A series of purely theoretical papers followed, sketching out Wächtershäuser's “iron-sulfur world” in Earth's early days, a complex network of chemical reactions that the 64-year-old patent lawyer is happy to scribble down on scrap paper as he explains his theory. His theory-laden approach, with little observational evidence in sight, is pure Popper. In Popper's view, says Woese, true scientific progress is possible only by building a theory and then trying as best as one can to prove it false. “[Wächtershäuser's] opponents constantly objected to his 'paper chemistry,' saying it was nothing but theory. Well, I'd say that's about the only thing a lawyer without a lab can do,” says Woese, who refers to Wächtershäuser as “the last disciple of Karl Popper.”

    Woese suspects that some of the early attacks on the theory were fueled by the fact that Wächtershäuser “was not a card-carrying member of the origins-of-life community.” But where others might have recoiled from attacks by scientific heavyweights, Wächtershäuser leapt at the chance to battle them at conferences around the world. Microbiologist Karl Stetter of the University of Regensburg, Germany, recalls a squabble between Wächtershäuser and Nobel laureate Christian de Duve in which de Duve eventually backed down, saying “Dr. Wächtershäuser, we're no patent lawyers here.” Notes Stetter, “He is sort of the pugnacious type.”

    Wächtershäuser has his own take on the adversity he had to face: “A lot of people cling to their theories because they depend on them being true to attract research grants, students, and so forth. So they defend them fiercely.”

    Proving it

    But Wächtershäuser knew he needed more than words to put his theory on a solid footing; he needed to test it in a lab. Joining forces with Stetter, they published a paper in Nature in 1994, showing that pyrite formation could indeed be the driving force in the creation of amide bonds, which form the backbones of all proteins. But the bonds between the two men soon unraveled, causing an estrangement that continues to this day. “At first it was a very exciting collaboration; I was all for it,” says Stetter. “But then one day out of the blue I got a letter from [Wächtershäuser] telling me that our collaboration was over. I suspect he was afraid I'd steal the show from him.”

    Cradle of life.

    Could the heat and minerals around midocean hydrothermal vents have forged basic organic compounds?


    Wächtershäuser then turned to Claudia Huber, a chemist at the Technical University in Munich, and in 1997 the pair reproduced a key reaction: joining two carbon atoms to form activated acetic acid, a chemical at the core of many cellular metabolic pathways. A year later the team linked amino acids into short peptides, the precursors of proteins.

    In August 2000, a group led by George Cody of the Carnegie Institution of Washington in Washington, D.C., reported creating pyruvate, a crucial component of all living cells consisting of three carbon atoms, with a mineral catalyst under conditions similar to the ones Huber and Wächtershäuser use. Wächtershäuser believes that the pyruvate finding could be the missing link in a so-called autocatalytic cycle, a circular series of chemical reactions that can sustain itself and produce more and more of the same chemicals. “Autocatalysis is the chemical expression for reproduction, one of the key features and, hence, maybe the first form of life,” he says.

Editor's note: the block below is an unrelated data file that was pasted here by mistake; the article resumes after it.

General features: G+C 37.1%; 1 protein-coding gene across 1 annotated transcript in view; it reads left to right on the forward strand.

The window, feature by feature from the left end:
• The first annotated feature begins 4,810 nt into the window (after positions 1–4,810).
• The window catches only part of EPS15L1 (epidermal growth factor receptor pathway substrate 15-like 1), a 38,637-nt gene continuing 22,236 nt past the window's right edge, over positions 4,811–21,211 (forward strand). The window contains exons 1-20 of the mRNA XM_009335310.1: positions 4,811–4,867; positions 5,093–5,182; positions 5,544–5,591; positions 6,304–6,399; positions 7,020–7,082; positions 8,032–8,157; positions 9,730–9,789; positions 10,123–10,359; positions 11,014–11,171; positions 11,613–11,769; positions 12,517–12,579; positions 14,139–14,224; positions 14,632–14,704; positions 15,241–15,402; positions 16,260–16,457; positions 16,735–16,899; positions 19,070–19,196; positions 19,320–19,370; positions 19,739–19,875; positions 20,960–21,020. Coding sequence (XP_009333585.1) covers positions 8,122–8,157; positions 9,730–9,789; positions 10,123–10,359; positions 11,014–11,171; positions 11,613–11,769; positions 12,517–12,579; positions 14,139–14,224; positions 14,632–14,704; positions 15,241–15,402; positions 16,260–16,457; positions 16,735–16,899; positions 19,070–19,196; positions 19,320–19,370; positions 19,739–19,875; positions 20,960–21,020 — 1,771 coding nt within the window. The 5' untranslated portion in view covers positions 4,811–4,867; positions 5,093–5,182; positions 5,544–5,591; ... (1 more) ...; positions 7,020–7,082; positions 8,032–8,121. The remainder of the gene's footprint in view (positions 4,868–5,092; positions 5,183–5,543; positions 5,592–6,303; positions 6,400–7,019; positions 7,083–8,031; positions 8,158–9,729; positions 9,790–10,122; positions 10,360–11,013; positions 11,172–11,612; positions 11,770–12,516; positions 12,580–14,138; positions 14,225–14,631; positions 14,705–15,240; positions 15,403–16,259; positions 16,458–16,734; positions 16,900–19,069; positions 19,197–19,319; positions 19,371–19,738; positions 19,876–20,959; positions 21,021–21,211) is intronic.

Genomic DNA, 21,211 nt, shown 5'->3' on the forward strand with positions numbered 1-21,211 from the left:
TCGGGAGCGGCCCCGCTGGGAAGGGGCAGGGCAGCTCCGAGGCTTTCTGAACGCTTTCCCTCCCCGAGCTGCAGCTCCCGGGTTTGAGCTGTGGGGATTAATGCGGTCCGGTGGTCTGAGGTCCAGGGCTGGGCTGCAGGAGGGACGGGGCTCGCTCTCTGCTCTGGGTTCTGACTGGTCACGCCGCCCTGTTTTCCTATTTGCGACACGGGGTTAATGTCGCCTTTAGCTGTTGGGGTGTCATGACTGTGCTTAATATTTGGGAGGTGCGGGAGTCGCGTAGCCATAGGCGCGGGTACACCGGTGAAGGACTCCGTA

Early last year, an international team led by geologist Simon Wilde of Curtin University of Technology in Perth, Australia, presented evidence that continental crust and primordial oceans already existed on Earth 4.4 billion years ago. This suggests that as far ago as then, just the right conditions of heat and subsea volcanic activity may have been nudging organic molecules toward the earliest life forms.

    The experimental results mean that “people can't just wipe [the theory] away as paper chemistry,” Wächtershäuser says. And recognition was not long in coming. Wächtershäuser was awarded an honorary professorship by the University of Regensburg and has received four research grants, amounting to $500,000, from Germany's DFG funding agency. Wächtershäuser still maintains his patent practice, leaving him to ponder the secrets of early life in his leisure time. He uses the grant money to fund Huber's lab work—as well as her salary. In 1998, Huber's university contract ran out, so Wächtershäuser stepped in and now employs her through his law firm, although she still uses lab space at the university.

    Even with this mounting evidence, some scientists believe that Wächtershäuser's theory is too simplistic. “Life is not just chemistry. Life as we know it is based on the passage of genetic information from one generation to the next,” says Scripps's Bada. And even scientists who agree with the theme of Wächtershäuser's iron-sulfur world say that he skates over the finer chemical details. “The energetics [of Wächtershäuser's reactions] are plain wrong,” says geochemist Mike Russell of the Scottish Universities Research and Reactor Centre in Glasgow. “Pyrite, for instance, plays no role at all. I don't consider any of his stuff significant except his [synthesis of activated acetic acid] in 1997.” Acetic acid and pyruvate, adds RPI's Ferris, “are still pretty simple compounds. The real question is how do you build more complex biomolecules.”

    Woese isn't troubled by the questions that remain unanswered. “They haven't achieved the point they want to be at, but they're well on their way,” he says. Along the way, in his pursuit of freedom of thought, Wächtershäuser has regained his love for science—and done it on his own terms.